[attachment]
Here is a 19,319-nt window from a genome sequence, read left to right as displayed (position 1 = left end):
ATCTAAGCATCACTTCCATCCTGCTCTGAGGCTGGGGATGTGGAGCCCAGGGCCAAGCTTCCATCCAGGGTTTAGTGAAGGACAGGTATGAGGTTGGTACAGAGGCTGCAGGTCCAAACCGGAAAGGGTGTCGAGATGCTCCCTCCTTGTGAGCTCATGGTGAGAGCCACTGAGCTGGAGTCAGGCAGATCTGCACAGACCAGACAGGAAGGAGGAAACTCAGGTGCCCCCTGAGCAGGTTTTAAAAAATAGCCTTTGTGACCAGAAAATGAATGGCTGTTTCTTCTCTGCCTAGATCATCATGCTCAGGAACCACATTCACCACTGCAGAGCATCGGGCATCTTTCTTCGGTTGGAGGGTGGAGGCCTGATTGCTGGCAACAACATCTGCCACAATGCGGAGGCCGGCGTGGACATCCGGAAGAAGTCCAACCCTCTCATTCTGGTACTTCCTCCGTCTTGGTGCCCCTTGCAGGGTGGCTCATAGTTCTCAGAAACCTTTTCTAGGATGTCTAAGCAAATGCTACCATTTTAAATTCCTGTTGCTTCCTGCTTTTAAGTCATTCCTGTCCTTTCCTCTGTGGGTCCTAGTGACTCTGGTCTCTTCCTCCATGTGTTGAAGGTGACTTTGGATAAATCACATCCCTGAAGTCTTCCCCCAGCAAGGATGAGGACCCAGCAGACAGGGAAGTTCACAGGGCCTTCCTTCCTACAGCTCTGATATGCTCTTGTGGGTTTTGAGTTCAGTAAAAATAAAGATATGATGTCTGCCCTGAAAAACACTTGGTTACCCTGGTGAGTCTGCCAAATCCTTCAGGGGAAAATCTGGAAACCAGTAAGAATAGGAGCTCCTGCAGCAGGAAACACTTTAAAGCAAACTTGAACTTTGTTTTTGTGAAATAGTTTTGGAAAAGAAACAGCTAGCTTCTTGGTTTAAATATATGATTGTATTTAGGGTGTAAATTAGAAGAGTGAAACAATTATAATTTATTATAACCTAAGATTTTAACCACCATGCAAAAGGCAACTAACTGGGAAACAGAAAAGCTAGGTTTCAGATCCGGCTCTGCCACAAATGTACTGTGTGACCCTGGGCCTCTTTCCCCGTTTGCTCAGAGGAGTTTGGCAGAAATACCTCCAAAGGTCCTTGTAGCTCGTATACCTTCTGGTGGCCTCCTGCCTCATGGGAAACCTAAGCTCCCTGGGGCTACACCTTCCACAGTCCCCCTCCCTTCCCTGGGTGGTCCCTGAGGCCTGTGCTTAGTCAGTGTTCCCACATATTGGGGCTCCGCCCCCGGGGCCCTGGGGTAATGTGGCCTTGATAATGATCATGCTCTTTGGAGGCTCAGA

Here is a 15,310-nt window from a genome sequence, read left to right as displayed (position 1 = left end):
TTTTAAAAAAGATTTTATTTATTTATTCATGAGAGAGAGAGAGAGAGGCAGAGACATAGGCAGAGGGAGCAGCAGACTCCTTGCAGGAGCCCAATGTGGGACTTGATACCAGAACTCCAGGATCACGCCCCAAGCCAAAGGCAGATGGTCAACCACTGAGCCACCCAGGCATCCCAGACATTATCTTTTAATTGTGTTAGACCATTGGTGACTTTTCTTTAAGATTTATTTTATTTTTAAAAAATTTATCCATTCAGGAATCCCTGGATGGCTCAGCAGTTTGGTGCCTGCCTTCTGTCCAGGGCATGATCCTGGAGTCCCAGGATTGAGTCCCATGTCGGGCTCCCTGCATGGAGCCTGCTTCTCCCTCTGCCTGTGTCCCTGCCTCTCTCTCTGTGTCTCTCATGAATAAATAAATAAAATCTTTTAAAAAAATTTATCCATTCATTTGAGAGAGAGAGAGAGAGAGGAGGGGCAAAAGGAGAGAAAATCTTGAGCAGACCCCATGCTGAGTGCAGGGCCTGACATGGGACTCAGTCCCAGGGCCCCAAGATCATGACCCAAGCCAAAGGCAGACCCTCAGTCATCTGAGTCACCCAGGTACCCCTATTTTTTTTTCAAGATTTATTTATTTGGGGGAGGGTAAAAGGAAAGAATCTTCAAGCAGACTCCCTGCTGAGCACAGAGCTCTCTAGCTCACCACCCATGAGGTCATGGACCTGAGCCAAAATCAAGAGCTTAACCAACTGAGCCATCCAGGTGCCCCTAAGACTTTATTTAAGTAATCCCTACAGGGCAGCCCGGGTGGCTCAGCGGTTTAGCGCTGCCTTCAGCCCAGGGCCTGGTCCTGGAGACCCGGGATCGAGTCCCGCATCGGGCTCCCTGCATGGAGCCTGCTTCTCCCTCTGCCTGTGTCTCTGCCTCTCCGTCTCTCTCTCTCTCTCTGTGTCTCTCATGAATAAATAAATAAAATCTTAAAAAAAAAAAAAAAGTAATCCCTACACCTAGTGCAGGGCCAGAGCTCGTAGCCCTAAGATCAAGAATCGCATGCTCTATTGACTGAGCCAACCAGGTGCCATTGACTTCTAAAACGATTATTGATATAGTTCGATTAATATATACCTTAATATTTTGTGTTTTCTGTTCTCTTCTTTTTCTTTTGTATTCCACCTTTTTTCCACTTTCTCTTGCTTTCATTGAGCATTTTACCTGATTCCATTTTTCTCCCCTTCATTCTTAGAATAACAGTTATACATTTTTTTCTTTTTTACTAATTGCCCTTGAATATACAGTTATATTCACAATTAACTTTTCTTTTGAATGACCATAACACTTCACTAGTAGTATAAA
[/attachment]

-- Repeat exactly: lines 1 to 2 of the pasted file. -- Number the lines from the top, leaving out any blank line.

Here is a 19,319-nt window from a genome sequence, read left to right as displayed (position 1 = left end):
ATCTAAGCATCACTTCCATCCTGCTCTGAGGCTGGGGATGTGGAGCCCAGGGCCAAGCTTCCATCCAGGGTTTAGTGAAGGACAGGTATGAGGTTGGTACAGAGGCTGCAGGTCCAAACCGGAAAGGGTGTCGAGATGCTCCCTCCTTGTGAGCTCATGGTGAGAGCCACTGAGCTGGAGTCAGGCAGATCTGCACAGACCAGACAGGAAGGAGGAAACTCAGGTGCCCCCTGAGCAGGTTTTAAAAAATAGCCTTTGTGACCAGAAAATGAATGGCTGTTTCTTCTCTGCCTAGATCATCATGCTCAGGAACCACATTCACCACTGCAGAGCATCGGGCATCTTTCTTCGGTTGGAGGGTGGAGGCCTGATTGCTGGCAACAACATCTGCCACAATGCGGAGGCCGGCGTGGACATCCGGAAGAAGTCCAACCCTCTCATTCTGGTACTTCCTCCGTCTTGGTGCCCCTTGCAGGGTGGCTCATAGTTCTCAGAAACCTTTTCTAGGATGTCTAAGCAAATGCTACCATTTTAAATTCCTGTTGCTTCCTGCTTTTAAGTCATTCCTGTCCTTTCCTCTGTGGGTCCTAGTGACTCTGGTCTCTTCCTCCATGTGTTGAAGGTGACTTTGGATAAATCACATCCCTGAAGTCTTCCCCCAGCAAGGATGAGGACCCAGCAGACAGGGAAGTTCACAGGGCCTTCCTTCCTACAGCTCTGATATGCTCTTGTGGGTTTTGAGTTCAGTAAAAATAAAGATATGATGTCTGCCCTGAAAAACACTTGGTTACCCTGGTGAGTCTGCCAAATCCTTCAGGGGAAAATCTGGAAACCAGTAAGAATAGGAGCTCCTGCAGCAGGAAACACTTTAAAGCAAACTTGAACTTTGTTTTTGTGAAATAGTTTTGGAAAAGAAACAGCTAGCTTCTTGGTTTAAATATATGATTGTATTTAGGGTGTAAATTAGAAGAGTGAAACAATTATAATTTATTATAACCTAAGATTTTAACCACCATGCAAAAGGCAACTAACTGGGAAACAGAAAAGCTAGGTTTCAGATCCGGCTCTGCCACAAATGTACTGTGTGACCCTGGGCCTCTTTCCCCGTTTGCTCAGAGGAGTTTGGCAGAAATACCTCCAAAGGTCCTTGTAGCTCGTATACCTTCTGGTGGCCTCCTGCCTCATGGGAAACCTAAGCTCCCTGGGGCTACACCTTCCACAGTCCCCCTCCCTTCCCTGGGTGGTCCCTGAGGCCTGTGCTTAGTCAGTGTTCCCACATATTGGGGCTCCGCCCCCGGGGCCCTGGGGTAATGTGGCCTTGATAATGATCATGCTCTTTGGAGGCTCAGA